Possible Solutions: Using a scanner or code reader, turn the ignition on and engine OFF; what does the MAP sensor voltage read? It should be about 4 Volts for sea level. If you are at a higher altitude, it should decrease about half a volt or so for each 1,000 ft. of altitude (this will vary from model to model) Or if you have a separate MAF (Mass air flow) sensor on your vehicle, they are usually equipped with a Barometric pressure reading. If so, the Baro reading should match the MAP reading (they both measure ambient air pressure). If they're roughly equal, then, check for Freeze Frame data of the MAP sensor (if available).

NOTE: Freeze Frame data is the PCM recording a fault when it happens. It captures the readings of the various PIDS (parameter identifiers)available to troubleshoot what happened. It's like a recording of the problem as it happened. At idle a typical MAP sensor Voltage reading should be about a volt, and at WOT (wide open throttle) it should approach 4.5 to 5 Volts. As for the TPS, at idle, the voltage reading is about 1 Volt or less. As the throttle is opened the reading will increase to 4.5 Volts at WOT. Do the two readings make sense? For example, if the TPS reading on Freeze Frame data shows 2.5 Volts (indicating partial throttle) does the MAP sensor indicate a reading that isn't at either extreme? Using the Freeze Frame data (if available) compare the MAP reading to the TPS when the problem occurred. This can help you identify what happened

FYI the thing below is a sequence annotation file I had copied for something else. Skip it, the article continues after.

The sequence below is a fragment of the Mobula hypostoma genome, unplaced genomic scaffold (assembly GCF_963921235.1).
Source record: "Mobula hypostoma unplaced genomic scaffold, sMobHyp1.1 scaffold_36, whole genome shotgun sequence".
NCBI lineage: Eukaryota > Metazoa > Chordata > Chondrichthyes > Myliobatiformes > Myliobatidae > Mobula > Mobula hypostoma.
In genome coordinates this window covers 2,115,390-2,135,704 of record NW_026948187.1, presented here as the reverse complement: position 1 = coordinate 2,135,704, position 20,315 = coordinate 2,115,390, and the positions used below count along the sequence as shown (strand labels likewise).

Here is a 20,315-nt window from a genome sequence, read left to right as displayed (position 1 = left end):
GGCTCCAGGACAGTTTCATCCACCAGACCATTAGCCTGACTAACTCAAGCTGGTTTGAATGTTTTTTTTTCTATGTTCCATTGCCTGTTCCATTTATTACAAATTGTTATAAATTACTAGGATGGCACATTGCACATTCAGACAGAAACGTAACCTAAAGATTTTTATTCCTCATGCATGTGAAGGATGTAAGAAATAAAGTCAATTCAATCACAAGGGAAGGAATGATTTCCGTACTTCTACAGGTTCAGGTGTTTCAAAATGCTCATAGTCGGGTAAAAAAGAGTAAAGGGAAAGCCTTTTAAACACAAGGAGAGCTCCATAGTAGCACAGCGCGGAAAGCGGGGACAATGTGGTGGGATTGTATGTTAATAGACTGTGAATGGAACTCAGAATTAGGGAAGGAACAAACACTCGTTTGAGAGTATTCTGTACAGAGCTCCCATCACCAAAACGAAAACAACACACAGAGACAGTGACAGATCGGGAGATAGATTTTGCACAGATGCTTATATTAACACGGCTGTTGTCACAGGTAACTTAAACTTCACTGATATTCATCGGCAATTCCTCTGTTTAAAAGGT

If you have no access to Freeze Frame data then check if the MAP sensor voltage changes when you apply vacuum to it. You can do this by mouth or a vacuum pump. The voltage should increase as you apply vacuum. If the reading doesn't change as you apply vacuum, make sure there are no obstructions in the hose to the sensor. If the hose is clear, the MAP sensor is usually bad, but it doesn't rule out the following from causing the problem: Does the MAP sensor appear to be stuck at less than .5 Volts? Then:

NOTE: This code shouldn't set if the MAP is stuck at extremely low voltage, however, I'm adding it in because there's no way to know for certain for which vehicles a low voltage condition may set a P0105.

1. Inspect the wiring harness and MAP sensor connector. Repair any damage
2. Unplug the MAP sensor connector. Also, at the PCM connector, remove the MAP sensor signal wire and check for continuity to the MAP sensor connector. If there is infinite resistance, then repair open in MAP signal circuit. If the signal wire has continuity to the MAP sensor connector, then check for 5 volt reference voltage to the connector and a good ground. If both are present, then re-install all removed wiring and replace the MAP sensor.

Does the MAP sensor appear to be stuck at full 4.5 voltage? Then:

1. Inspect the wiring harness for damage. Repair as needed
2. Remove the MAP sensor signal wire from the PCM connector. With a voltmeter measure the voltage with KEY ON ENGINE OFF. Is there 4.5 Volts? If so, unplug the MAP sensor and recheck. If it is still present, then repair short between the signal wire and 5 volt reference wire.